Hurt says it has not been hard to adjust to life outside the military.
“The hardest part is not being around guys I was around for 20 years. You develop special relationships during that time,” he said. “Other than that, it’s good to be home every day with my family and spending time with my kids. I’ve been a grandfather for just a few months. I’ve been blessed not to have to deal with any adjustment issues.
“The military was something I always wanted to do. Basketball was one thing, but I always wanted to serve my country. I did it for 20 years. That tells you how much I enjoyed it. A lot of my family was in the military. My son is now in the military. It’s a generational thing. My daughter is even talking about the Navy.
“I think serving your country is an admirable thing to do for anyone. I am still laid back, but things in I learned in the military — leadership, discipline, team building — are assets you can use your whole life.”
Hurt sees the same motivational teaching by Kentucky coach John Calipari not only for his players, but also for UK fans.
“They are going to be young again, but coach Cal — from a distance — just does a tremendous job. I don’t know what it is exactly about him. It’s just something that motivates not only kids, but the fan base,” Hurt said. “It’s the first time I have seen in a long time where a coach motivates a fan base. He is a tremendous motivator.
“For the amount of new kids he brings in and gets them to play together, it’s unreal. Every family has problems, but they are overcoming whatever issues they have and they become successful. That speaks a lot about him as a leader. He has to be a tremendous leader, and he’s so innovative and creative.”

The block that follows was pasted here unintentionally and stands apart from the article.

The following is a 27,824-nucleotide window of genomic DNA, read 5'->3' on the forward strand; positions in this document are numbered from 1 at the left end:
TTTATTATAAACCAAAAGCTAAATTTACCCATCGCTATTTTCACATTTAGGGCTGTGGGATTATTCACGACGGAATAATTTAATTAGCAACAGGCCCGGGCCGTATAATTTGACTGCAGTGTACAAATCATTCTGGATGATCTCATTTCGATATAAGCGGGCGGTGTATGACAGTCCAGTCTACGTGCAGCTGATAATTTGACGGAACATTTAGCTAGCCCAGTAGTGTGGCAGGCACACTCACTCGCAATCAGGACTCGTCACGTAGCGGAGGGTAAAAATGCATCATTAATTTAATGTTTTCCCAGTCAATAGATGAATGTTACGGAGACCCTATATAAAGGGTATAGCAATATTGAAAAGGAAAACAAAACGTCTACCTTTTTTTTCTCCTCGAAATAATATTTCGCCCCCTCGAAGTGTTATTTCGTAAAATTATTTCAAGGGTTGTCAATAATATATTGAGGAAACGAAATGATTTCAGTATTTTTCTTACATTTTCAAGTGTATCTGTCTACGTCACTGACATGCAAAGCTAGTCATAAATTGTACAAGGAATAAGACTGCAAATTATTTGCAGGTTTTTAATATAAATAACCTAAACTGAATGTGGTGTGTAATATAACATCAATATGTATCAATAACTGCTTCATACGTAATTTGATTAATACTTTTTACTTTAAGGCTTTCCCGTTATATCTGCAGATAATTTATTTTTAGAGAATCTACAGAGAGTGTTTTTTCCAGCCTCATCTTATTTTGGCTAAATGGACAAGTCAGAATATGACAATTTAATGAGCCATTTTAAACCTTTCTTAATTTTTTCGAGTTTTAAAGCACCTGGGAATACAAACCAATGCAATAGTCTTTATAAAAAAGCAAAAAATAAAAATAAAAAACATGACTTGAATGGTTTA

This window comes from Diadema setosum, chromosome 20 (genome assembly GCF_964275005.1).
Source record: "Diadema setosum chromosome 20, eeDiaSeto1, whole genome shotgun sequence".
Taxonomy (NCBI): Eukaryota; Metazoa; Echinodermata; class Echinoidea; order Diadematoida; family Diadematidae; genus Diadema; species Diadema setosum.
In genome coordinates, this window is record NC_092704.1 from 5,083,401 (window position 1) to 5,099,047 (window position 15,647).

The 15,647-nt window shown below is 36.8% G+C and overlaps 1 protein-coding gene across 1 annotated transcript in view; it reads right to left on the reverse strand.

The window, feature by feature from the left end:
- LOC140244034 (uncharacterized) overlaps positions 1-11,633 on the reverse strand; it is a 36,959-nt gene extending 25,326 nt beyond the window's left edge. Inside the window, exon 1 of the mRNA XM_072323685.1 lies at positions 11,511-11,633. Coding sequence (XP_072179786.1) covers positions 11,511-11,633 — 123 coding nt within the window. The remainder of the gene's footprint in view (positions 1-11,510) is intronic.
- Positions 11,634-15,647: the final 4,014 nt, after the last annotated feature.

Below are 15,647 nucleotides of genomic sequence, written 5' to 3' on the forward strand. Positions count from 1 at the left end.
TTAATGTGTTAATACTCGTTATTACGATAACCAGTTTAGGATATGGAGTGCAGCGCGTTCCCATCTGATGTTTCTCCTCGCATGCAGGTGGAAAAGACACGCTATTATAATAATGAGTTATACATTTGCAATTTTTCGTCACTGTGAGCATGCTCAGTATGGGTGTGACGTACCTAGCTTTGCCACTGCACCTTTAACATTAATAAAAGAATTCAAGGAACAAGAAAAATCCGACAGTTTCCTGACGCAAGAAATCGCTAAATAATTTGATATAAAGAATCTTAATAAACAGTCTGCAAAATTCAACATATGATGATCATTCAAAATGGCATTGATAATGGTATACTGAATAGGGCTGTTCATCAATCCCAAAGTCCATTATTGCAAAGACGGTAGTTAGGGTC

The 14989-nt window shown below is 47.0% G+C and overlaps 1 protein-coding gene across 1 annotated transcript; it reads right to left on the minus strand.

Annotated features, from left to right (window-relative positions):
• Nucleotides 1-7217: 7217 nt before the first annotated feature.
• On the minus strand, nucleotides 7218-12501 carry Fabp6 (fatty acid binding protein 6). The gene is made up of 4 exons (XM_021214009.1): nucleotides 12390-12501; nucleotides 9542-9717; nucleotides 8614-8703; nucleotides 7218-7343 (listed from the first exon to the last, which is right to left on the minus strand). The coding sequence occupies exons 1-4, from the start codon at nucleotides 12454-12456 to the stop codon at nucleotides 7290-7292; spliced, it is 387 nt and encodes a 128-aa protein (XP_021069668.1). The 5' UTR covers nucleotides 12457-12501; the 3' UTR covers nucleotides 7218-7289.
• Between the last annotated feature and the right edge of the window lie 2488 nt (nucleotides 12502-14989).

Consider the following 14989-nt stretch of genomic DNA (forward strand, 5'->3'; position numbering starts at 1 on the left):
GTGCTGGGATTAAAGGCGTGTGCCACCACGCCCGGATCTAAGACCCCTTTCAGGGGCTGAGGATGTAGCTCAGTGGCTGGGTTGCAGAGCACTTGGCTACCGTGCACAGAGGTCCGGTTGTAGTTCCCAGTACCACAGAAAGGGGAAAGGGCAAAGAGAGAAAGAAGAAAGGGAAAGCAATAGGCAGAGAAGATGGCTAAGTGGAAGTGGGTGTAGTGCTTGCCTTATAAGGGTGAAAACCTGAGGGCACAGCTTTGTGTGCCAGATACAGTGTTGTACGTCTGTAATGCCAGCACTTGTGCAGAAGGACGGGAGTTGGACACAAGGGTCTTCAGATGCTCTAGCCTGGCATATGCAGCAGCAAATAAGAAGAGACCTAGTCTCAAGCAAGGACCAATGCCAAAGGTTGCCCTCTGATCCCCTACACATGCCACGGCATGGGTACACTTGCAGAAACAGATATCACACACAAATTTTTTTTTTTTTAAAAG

Hurt said he’s been stunned by the number of Kentucky fans he sees daily in Louisville.
“I always knew there were a lot of Kentucky fans here, but I never expected to see so many Kentucky fans with their blue on every day,” Hurt said. “A lot of that has to do with how he (Calipari) is with the whole state. He has taken the university program national. I like that. It’s really a smart move on his part.”
He also likes the way Calipari has embraced Joe B. Hall, his former coach at Kentucky.
“I think what he has done for coach Hall is awesome. I don’t know how much in the past was done to include coach Hall, but he is sure more visible now. He needs that and deserves that. It might add years to his life, and that’s a good thing,” Hurt said. “No one loved Kentucky more than coach Hall, and to see coach Calipari including him the way he does really makes me feel good.”